Forty years ago today, US mortgage rates hit 18.5%.
This astonishing October 16, 1981 reading of the 30-year fixed-rate average mortgage came during a period of soaring inflation. A bold move by the Federal Reserve used economic shock therapy to freeze consumer prices that rose 14%.
The Fed’s hard-love tactic worked and inflation cooled, with homeowners benefiting greatly. How many?
Home prices in California have appreciated 546% since 1981, going from $ 117,500 to $ 759,200. My trusty spreadsheet analyzed 40 years of home values in California using a Federal Housing Finance Agency price index, average mortgage rates, and inflation trends.
The price increases that followed were the product of economic growth, a growing population, and various home buying incentives. In other words, four decades of declining rates gave home hunters a 252% increase in their lending power.
Yes, about half of the price increases after 1981 may be related to cheap money.
For people who had what lenders want – a stable paycheck, a solid bill payment history, and a decent down payment – this long-term drop in rates was usually a financial blow. But in the future, difficult questions arise. Inflation today, at its 13-year high in September, will force mortgage rates to rise significantly? Will housing remain a generator of wealth as buyers can no longer expect continued falling interest rates?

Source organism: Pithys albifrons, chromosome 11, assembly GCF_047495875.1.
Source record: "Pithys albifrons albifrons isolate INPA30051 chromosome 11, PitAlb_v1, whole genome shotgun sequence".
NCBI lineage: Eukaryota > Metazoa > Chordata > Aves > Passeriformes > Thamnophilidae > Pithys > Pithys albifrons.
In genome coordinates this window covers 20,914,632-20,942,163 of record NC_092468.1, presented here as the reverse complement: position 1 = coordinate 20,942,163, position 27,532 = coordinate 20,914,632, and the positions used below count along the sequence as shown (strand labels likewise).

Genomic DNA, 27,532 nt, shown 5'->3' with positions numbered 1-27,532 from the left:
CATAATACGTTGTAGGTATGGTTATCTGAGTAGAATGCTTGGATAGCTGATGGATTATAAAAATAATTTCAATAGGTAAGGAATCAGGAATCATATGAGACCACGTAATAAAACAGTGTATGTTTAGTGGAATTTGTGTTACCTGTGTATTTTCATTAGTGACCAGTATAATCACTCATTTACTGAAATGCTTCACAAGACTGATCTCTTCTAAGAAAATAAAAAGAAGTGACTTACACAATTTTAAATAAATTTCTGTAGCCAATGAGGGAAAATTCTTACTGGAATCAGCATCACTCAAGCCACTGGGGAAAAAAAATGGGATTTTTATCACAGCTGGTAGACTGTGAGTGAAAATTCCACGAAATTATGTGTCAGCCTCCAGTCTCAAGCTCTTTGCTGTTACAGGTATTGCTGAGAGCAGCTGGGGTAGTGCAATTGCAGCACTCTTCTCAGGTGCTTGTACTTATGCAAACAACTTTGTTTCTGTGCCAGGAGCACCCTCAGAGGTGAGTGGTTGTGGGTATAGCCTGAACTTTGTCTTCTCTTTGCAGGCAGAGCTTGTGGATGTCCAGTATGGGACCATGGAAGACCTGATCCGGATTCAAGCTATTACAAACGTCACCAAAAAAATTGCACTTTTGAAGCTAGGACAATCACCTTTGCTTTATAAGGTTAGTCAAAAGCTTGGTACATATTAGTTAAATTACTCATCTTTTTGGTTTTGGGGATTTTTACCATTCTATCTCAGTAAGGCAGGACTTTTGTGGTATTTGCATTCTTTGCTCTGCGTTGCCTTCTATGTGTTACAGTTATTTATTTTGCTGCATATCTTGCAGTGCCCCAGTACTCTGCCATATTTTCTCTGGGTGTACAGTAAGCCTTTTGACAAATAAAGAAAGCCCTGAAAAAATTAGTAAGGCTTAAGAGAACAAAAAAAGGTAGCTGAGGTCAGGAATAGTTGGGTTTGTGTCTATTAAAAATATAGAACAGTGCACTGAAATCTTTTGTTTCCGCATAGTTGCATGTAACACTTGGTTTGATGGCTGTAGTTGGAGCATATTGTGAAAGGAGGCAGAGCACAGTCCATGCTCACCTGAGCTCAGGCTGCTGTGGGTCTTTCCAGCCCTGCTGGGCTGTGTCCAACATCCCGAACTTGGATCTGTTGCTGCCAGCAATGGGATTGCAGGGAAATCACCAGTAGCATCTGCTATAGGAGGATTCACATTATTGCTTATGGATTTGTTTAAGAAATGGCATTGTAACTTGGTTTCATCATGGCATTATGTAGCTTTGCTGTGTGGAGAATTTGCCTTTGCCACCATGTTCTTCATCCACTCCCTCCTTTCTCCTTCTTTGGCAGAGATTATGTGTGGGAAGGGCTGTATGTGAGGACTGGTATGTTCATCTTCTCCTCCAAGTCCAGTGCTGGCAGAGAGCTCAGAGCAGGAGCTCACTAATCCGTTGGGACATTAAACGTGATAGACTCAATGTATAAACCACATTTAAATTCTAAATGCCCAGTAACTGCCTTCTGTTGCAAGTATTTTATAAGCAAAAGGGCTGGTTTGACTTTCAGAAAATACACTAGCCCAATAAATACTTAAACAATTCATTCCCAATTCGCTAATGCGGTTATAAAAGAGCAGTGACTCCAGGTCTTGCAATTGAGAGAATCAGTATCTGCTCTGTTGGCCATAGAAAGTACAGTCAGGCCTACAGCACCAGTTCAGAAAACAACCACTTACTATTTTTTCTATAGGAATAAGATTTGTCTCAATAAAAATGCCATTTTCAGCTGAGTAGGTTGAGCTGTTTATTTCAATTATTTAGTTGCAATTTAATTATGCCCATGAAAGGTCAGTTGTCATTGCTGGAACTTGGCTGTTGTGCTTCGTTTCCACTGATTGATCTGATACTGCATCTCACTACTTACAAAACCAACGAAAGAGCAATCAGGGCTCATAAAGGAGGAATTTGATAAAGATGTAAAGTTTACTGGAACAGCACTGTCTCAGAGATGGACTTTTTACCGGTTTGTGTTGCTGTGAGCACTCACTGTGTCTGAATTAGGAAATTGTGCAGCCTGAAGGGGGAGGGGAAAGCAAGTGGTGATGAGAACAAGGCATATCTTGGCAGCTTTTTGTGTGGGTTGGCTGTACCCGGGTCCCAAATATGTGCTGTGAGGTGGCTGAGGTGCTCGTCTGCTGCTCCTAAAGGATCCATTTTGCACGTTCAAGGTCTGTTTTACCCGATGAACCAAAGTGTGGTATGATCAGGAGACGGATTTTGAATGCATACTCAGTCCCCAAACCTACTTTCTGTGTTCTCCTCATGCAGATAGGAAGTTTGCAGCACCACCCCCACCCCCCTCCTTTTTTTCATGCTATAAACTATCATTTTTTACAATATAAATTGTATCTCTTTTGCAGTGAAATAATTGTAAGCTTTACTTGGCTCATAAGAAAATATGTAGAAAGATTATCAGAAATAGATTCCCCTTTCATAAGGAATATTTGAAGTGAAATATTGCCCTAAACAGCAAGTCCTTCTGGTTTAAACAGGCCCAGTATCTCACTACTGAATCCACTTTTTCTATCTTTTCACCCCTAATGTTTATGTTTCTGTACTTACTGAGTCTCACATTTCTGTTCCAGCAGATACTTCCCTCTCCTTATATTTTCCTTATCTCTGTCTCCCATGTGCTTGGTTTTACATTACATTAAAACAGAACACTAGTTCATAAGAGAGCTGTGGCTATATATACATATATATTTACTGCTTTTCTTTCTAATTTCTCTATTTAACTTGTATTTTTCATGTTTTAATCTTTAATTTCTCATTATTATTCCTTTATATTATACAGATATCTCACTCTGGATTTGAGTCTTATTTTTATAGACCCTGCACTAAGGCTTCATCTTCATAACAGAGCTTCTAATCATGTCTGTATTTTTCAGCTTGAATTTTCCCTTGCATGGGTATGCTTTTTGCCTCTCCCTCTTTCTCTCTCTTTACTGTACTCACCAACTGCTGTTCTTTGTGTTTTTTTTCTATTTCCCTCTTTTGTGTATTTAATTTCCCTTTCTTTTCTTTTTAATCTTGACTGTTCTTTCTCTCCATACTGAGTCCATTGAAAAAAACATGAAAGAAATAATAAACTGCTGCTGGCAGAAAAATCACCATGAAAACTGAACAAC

Let’s see how the housing market got to this point, with my spreadsheet reviewing some quarterly home buying data…
1976-81: The prelude
A booming US economy in the late 1970s collided with an oil embargo and inflation took off.
The Fed then reduced the money supply, and all interest rates jumped on the little loans made. The ensuing economic turmoil helped Ronald Reagan oust Jimmy Carter from the White House.
California homes have appreciated 112% in those five years, with annualized fluctuations ranging from 27% gains to 8% declines. But given the superheated inflation – which averaged 9.6% during this period – the “real” price gains were only 32%.
Note that the notional payment for a buyer’s house has almost quadrupled. Why? Rates fell from an average of 8.9% in the fourth quarter of 1976 to 17.7% at the end of 1981.
1981-91: Bust then boom
These high rates led to a severe recession that cured national cost of living headaches.
Inflation has only averaged 4.3% over these 10 years. The resulting drop in interest rates boosted the California economy and real estate market.
Creative loans – especially variable rate mortgages – helped secure housing during this wild era. Not to mention the government’s decision to let the major mortgage creditors of the day – savings and loans – stay in business even though soaring mortgage rates practically bankrupted most of them.
California prices rose 95%, in a yo-yo period with annualized gains of 23% and declines of 10%. The buyer’s house payments have only increased 3% in 10 years because the rates went from 17.7% to 8.7%.
1991- 2001: From discomfort to madness
The fall of the Soviet Union and the S&L were a double whammy for California’s economy and real estate markets.
Well-paying aerospace jobs have been lost as defense spending plummeted. S&L went bankrupt, costing U.S. taxpayers at least $ 125 billion and virtually wiping out California’s friendliest housing lenders.